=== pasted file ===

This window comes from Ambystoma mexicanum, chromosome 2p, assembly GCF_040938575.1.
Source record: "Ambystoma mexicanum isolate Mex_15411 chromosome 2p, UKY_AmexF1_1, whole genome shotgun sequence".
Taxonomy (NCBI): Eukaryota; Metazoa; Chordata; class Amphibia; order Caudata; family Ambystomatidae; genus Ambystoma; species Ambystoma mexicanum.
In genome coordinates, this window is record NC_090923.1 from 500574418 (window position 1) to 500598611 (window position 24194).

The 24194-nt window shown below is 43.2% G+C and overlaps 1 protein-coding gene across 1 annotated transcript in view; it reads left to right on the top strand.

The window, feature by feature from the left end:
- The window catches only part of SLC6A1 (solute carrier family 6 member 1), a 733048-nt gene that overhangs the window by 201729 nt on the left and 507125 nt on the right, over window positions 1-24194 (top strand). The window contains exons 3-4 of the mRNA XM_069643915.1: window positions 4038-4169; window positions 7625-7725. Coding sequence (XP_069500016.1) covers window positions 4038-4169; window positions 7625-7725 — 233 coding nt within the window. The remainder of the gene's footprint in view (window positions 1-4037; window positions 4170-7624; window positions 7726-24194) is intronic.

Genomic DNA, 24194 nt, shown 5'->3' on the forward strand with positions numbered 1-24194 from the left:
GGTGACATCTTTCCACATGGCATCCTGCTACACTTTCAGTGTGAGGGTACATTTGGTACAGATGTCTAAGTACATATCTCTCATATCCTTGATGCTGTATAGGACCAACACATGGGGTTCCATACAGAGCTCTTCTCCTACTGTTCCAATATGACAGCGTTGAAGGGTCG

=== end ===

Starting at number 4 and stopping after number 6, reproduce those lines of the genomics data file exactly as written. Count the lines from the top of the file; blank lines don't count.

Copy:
In genome coordinates, this window is record NC_090923.1 from 500574418 (window position 1) to 500598611 (window position 24194).

The 24194-nt window shown below is 43.2% G+C and overlaps 1 protein-coding gene across 1 annotated transcript in view; it reads left to right on the top strand.

The window, feature by feature from the left end: